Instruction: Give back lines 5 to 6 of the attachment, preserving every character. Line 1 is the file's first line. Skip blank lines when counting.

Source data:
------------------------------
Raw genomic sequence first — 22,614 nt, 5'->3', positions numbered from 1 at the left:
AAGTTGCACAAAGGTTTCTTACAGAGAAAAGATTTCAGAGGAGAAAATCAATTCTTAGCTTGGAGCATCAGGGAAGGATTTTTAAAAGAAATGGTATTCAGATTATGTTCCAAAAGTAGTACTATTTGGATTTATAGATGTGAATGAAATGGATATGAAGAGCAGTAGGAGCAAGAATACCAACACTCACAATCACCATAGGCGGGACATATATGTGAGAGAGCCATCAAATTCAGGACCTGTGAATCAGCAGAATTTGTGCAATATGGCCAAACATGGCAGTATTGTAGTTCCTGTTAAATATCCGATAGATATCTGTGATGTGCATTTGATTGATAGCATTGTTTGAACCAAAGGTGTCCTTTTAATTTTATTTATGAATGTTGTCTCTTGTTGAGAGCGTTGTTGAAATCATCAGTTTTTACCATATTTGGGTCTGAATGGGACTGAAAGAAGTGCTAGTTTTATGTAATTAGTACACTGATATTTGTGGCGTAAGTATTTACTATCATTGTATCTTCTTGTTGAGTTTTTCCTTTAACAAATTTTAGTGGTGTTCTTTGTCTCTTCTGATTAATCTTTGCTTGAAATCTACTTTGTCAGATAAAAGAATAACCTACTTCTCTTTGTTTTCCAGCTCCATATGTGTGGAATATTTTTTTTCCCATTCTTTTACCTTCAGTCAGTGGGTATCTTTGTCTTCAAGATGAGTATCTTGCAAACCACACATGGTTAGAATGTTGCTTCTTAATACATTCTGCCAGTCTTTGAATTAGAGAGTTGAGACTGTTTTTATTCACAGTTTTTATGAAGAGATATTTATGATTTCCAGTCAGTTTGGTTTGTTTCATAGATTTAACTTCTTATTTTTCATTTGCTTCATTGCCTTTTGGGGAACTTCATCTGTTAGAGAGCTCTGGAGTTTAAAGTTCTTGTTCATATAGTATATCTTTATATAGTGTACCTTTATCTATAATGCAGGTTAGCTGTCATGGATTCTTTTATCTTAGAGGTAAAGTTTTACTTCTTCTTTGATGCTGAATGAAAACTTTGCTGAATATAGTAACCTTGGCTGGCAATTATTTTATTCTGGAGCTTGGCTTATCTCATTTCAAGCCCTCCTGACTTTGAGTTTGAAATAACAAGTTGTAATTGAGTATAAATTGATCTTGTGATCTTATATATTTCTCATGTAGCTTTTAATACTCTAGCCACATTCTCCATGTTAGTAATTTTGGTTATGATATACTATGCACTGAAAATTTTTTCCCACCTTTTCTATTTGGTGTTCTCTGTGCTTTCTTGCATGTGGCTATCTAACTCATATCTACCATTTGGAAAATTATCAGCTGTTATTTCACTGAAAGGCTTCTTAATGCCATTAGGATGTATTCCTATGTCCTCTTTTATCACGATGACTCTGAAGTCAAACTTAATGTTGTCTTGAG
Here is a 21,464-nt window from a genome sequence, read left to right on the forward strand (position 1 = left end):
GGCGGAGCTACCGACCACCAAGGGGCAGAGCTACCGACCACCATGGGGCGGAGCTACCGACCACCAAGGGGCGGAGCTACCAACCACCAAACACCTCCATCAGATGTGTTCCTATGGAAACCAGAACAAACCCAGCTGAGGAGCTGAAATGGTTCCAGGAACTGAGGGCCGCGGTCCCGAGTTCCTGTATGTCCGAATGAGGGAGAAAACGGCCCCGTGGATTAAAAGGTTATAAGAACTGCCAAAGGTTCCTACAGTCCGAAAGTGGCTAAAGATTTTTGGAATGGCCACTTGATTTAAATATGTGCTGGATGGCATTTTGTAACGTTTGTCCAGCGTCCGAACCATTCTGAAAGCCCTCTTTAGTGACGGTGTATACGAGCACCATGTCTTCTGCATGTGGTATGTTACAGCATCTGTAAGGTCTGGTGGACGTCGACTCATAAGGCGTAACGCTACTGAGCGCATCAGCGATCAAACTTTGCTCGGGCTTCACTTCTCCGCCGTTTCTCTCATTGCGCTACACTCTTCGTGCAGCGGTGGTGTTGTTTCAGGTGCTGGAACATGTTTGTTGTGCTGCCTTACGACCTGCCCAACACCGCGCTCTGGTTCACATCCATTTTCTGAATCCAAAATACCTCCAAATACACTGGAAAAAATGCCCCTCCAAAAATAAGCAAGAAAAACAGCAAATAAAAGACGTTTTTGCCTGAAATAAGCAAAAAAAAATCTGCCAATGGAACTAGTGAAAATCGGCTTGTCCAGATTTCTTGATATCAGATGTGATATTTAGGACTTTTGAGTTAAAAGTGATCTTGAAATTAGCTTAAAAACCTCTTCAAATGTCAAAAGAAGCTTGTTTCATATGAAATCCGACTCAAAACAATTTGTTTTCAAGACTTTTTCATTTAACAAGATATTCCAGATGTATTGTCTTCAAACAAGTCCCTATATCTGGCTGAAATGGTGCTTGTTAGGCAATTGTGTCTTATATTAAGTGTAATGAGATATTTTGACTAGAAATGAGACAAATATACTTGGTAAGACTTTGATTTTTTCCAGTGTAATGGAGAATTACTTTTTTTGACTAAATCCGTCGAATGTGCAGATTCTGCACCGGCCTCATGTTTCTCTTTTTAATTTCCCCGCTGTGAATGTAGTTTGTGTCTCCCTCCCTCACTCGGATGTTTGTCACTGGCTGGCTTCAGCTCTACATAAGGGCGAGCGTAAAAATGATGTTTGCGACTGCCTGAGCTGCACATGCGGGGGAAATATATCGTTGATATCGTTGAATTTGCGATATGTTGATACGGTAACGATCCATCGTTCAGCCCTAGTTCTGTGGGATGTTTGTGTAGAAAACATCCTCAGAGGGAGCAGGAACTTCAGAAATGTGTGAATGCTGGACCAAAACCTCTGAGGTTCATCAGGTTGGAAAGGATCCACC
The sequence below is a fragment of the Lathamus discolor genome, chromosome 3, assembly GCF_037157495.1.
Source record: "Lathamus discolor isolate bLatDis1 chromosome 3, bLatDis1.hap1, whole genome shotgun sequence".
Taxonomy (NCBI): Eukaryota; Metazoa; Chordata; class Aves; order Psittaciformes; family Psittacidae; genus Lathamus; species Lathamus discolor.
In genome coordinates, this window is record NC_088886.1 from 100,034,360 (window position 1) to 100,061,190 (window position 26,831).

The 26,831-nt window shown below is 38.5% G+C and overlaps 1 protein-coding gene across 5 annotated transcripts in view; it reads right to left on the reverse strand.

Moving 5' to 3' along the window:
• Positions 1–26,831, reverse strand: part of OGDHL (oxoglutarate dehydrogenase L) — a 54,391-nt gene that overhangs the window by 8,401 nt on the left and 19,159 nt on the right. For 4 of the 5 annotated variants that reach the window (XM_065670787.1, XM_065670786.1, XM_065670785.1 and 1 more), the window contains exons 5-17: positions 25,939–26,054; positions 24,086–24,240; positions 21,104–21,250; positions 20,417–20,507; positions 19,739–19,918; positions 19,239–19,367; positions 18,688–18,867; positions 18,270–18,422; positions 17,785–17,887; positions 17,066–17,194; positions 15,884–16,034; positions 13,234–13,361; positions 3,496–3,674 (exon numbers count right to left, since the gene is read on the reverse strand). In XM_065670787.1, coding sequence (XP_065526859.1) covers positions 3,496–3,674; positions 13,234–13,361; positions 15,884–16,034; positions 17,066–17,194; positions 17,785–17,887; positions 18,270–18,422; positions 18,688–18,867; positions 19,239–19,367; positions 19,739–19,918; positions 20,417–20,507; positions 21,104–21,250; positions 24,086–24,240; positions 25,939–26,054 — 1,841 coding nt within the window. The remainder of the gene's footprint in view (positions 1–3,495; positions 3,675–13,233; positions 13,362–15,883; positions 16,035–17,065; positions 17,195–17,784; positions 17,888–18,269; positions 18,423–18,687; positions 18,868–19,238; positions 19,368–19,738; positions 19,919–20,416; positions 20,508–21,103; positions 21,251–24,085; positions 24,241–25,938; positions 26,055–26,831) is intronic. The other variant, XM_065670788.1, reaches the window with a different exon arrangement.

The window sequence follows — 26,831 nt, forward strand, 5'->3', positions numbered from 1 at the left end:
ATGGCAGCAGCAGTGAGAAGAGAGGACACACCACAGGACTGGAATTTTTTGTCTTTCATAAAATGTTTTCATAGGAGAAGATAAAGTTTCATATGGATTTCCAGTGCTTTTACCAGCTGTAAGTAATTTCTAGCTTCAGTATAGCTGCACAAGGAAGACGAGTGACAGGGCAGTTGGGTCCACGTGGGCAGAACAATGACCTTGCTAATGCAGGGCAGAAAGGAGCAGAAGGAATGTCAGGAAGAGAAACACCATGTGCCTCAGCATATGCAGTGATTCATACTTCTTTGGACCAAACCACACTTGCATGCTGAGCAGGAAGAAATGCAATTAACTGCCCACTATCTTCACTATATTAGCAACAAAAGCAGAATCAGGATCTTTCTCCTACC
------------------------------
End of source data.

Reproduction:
The sequence below is a fragment of the Lathamus discolor genome, chromosome 3, assembly GCF_037157495.1.
Source record: "Lathamus discolor isolate bLatDis1 chromosome 3, bLatDis1.hap1, whole genome shotgun sequence".